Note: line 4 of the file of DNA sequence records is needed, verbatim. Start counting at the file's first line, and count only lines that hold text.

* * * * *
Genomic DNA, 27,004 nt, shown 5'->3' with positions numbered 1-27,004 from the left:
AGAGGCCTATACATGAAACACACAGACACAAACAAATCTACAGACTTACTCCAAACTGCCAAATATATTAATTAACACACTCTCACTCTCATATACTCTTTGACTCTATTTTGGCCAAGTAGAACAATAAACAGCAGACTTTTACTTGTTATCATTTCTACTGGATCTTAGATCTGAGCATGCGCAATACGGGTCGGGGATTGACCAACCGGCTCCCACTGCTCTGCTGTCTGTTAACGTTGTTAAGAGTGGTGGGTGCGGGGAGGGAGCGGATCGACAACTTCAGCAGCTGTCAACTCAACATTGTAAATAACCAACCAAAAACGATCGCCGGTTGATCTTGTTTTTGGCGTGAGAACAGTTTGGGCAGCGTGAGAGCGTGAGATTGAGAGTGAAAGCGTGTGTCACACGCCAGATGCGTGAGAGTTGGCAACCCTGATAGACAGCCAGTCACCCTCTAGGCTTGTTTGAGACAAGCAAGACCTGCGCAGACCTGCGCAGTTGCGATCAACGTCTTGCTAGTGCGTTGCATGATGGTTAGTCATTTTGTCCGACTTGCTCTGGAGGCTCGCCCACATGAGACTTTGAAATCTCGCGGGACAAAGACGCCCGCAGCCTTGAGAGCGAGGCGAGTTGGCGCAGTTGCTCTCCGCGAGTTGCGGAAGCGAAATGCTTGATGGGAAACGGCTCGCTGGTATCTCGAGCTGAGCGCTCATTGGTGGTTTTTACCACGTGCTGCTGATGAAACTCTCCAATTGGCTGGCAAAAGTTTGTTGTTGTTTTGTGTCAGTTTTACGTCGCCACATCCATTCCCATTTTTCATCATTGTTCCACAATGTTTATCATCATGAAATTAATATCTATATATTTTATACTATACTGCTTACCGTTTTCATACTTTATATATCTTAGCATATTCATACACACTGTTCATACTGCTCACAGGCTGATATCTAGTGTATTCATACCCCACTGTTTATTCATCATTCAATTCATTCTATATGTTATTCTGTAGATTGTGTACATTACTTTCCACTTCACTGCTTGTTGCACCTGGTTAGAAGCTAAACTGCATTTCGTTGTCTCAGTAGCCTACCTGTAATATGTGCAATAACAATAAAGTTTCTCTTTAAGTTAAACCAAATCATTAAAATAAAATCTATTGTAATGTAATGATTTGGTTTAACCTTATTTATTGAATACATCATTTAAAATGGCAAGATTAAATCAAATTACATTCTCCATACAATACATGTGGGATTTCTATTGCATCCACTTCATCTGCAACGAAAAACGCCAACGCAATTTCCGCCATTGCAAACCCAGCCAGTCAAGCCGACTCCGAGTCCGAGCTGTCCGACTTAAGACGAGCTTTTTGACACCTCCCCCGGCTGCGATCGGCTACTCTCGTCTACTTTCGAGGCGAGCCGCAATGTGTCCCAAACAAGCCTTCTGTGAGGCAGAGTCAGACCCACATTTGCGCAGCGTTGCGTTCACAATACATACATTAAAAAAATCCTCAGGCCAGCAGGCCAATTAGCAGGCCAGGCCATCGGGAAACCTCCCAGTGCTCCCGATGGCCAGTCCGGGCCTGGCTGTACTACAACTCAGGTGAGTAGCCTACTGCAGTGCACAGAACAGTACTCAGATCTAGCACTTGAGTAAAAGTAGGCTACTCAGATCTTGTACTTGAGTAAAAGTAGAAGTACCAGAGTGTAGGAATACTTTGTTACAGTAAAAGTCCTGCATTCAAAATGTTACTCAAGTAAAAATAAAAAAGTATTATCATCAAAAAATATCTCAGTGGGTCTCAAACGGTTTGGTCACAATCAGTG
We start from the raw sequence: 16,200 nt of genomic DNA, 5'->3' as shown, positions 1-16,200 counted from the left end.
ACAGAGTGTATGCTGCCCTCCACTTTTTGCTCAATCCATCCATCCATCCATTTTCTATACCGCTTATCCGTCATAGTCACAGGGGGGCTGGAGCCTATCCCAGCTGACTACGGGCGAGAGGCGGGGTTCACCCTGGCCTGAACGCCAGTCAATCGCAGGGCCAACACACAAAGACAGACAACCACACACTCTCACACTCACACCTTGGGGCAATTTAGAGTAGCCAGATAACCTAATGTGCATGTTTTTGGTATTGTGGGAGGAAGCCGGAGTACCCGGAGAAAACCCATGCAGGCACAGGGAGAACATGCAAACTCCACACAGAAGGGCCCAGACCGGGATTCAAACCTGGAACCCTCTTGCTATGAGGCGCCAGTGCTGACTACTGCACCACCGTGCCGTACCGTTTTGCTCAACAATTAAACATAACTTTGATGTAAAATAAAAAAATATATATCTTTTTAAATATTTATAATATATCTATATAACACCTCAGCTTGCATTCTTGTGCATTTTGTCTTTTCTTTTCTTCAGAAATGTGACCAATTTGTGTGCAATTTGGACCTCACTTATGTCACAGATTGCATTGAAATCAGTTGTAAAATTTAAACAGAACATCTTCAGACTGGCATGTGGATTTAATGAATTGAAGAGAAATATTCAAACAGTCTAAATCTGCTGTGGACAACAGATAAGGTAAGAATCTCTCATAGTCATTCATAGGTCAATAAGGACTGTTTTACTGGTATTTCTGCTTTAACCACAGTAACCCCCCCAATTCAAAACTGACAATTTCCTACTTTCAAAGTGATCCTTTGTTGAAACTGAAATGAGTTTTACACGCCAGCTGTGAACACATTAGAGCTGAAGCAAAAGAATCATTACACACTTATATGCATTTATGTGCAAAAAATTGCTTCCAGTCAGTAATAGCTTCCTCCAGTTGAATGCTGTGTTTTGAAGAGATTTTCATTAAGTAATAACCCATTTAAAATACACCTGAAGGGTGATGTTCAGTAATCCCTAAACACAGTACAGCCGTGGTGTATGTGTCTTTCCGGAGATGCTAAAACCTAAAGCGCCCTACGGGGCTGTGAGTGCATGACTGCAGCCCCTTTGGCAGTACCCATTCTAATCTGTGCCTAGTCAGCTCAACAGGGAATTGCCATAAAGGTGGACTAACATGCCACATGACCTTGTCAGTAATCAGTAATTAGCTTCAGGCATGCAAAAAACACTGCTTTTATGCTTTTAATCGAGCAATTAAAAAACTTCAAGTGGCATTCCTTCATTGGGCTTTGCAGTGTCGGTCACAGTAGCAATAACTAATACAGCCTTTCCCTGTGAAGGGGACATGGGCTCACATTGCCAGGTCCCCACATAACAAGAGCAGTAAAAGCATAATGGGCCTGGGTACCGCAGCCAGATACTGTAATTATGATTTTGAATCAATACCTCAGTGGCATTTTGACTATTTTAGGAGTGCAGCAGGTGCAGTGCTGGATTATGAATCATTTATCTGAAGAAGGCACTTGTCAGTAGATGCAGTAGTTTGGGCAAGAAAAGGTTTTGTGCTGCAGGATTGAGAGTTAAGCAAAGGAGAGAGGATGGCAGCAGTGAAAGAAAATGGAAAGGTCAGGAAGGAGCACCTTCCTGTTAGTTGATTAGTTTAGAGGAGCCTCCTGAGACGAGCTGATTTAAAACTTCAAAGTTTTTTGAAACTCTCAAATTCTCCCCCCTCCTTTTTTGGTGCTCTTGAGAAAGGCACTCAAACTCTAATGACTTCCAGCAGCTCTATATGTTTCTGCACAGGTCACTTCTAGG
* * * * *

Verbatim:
ACAGAGTGTATGCTGCCCTCCACTTTTTGCTCAATCCATCCATCCATCCATTTTCTATACCGCTTATCCGTCATAGTCACAGGGGGGCTGGAGCCTATCCCAGCTGACTACGGGCGAGAGGCGGGGTTCACCCTGGCCTGAACGCCAGTCAATCGCAGGGCCAACACACAAAGACAGACAACCACACACTCTCACACTCACACCTTGGGGCAATTTAGAGTAGCCAGATAACCTAATGTGCATGTTTTTGGTATTGTGGGAGGAAGCCGGAGTACCCGGAGAAAACCCATGCAGGCACAGGGAGAACATGCAAACTCCACACAGAAGGGCCCAGACCGGGATTCAAACCTGGAACCCTCTTGCTATGAGGCGCCAGTGCTGACTACTGCACCACCGTGCCGTACCGTTTTGCTCAACAATTAAACATAACTTTGATGTAAAATAAAAAAATATATATCTTTTTAAATATTTATAATATATCTATATAACACCTCAGCTTGCATTCTTGTGCATTTTGTCTTTTCTTTTCTTCAGAAATGTGACCAATTTGTGTGCAATTTGGACCTCACTTATGTCACAGATTGCATTGAAATCAGTTGTAAAATTTAAACAGAACATCTTCAGACTGGCATGTGGATTTAATGAATTGAAGAGAAATATTCAAACAGTCTAAATCTGCTGTGGACAACAGATAAGGTAAGAATCTCTCATAGTCATTCATAGGTCAATAAGGACTGTTTTACTGGTATTTCTGCTTTAACCACAGTAACCCCCCCAATTCAAAACTGACAATTTCCTACTTTCAAAGTGATCCTTTGTTGAAACTGAAATGAGTTTTACACGCCAGCTGTGAACACATTAGAGCTGAAGCAAAAGAATCATTACACACTTATATGCATTTATGTGCAAAAAATTGCTTCCAGTCAGTAATAGCTTCCTCCAGTTGAATGCTGTGTTTTGAAGAGATTTTCATTAAGTAATAACCCATTTAAAATACACCTGAAGGGTGATGTTCAGTAATCCCTAAACACAGTACAGCCGTGGTGTATGTGTCTTTCCGGAGATGCTAAAACCTAAAGCGCCCTACGGGGCTGTGAGTGCATGACTGCAGCCCCTTTGGCAGTACCCATTCTAATCTGTGCCTAGTCAGCTCAACAGGGAATTGCCATAAAGGTGGACTAACATGCCACATGACCTTGTCAGTAATCAGTAATTAGCTTCAGGCATGCAAAAAACACTGCTTTTATGCTTTTAATCGAGCAATTAAAAAACTTCAAGTGGCATTCCTTCATTGGGCTTTGCAGTGTCGGTCACAGTAGCAATAACTAATACAGCCTTTCCCTGTGAAGGGGACATGGGCTCACATTGCCAGGTCCCCACATAACAAGAGCAGTAAAAGCATAATGGGCCTGGGTACCGCAGCCAGATACTGTAATTATGATTTTGAATCAATACCTCAGTGGCATTTTGACTATTTTAGGAGTGCAGCAGGTGCAGTGCTGGATTATGAATCATTTATCTGAAGAAGGCACTTGTCAGTAGATGCAGTAGTTTGGGCAAGAAAAGGTTTTGTGCTGCAGGATTGAGAGTTAAGCAAAGGAGAGAGGATGGCAGCAGTGAAAGAAAATGGAAAGGTCAGGAAGGAGCACCTTCCTGTTAGTTGATTAGTTTAGAGGAGCCTCCTGAGACGAGCTGATTTAAAACTTCAAAGTTTTTTGAAACTCTCAAATTCTCCCCCCTCCTTTTTTGGTGCTCTTGAGAAAGGCACTCAAACTCTAATGACTTCCAGCAGCTCTATATGTTTCTGCACAGGTCACTTCTAGG